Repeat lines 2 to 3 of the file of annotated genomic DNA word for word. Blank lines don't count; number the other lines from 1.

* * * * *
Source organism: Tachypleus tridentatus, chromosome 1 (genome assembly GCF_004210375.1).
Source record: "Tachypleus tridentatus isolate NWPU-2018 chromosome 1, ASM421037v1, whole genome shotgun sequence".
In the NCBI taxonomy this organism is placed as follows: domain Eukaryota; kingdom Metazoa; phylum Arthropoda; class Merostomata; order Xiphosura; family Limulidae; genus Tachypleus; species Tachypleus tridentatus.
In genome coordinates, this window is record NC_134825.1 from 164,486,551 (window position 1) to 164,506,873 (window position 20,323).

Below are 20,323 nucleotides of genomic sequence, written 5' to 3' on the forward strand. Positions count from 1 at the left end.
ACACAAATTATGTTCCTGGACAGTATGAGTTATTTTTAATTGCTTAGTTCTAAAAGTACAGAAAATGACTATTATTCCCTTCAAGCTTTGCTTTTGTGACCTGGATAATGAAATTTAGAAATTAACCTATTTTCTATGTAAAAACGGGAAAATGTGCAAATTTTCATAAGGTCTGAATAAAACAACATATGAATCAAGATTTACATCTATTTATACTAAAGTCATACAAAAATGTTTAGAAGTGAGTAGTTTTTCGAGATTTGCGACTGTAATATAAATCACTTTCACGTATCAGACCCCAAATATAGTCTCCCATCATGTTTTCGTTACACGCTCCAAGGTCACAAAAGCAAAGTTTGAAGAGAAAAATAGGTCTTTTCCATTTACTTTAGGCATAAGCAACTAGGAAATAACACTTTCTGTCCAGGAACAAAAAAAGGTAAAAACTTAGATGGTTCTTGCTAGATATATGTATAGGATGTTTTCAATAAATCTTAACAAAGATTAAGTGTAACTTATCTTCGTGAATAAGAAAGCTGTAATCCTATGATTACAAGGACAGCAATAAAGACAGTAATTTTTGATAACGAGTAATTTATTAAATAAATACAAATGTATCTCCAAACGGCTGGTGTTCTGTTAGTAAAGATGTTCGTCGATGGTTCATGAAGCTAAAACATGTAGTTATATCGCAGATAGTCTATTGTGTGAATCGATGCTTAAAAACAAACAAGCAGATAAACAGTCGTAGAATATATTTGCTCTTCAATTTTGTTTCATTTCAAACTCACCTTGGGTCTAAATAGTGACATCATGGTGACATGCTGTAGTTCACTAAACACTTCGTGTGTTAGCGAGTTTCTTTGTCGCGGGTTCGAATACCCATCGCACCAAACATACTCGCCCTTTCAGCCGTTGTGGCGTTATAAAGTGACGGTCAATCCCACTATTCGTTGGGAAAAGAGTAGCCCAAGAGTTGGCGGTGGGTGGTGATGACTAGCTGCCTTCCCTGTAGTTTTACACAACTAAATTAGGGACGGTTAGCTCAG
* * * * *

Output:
Source record: "Tachypleus tridentatus isolate NWPU-2018 chromosome 1, ASM421037v1, whole genome shotgun sequence".
In the NCBI taxonomy this organism is placed as follows: domain Eukaryota; kingdom Metazoa; phylum Arthropoda; class Merostomata; order Xiphosura; family Limulidae; genus Tachypleus; species Tachypleus tridentatus.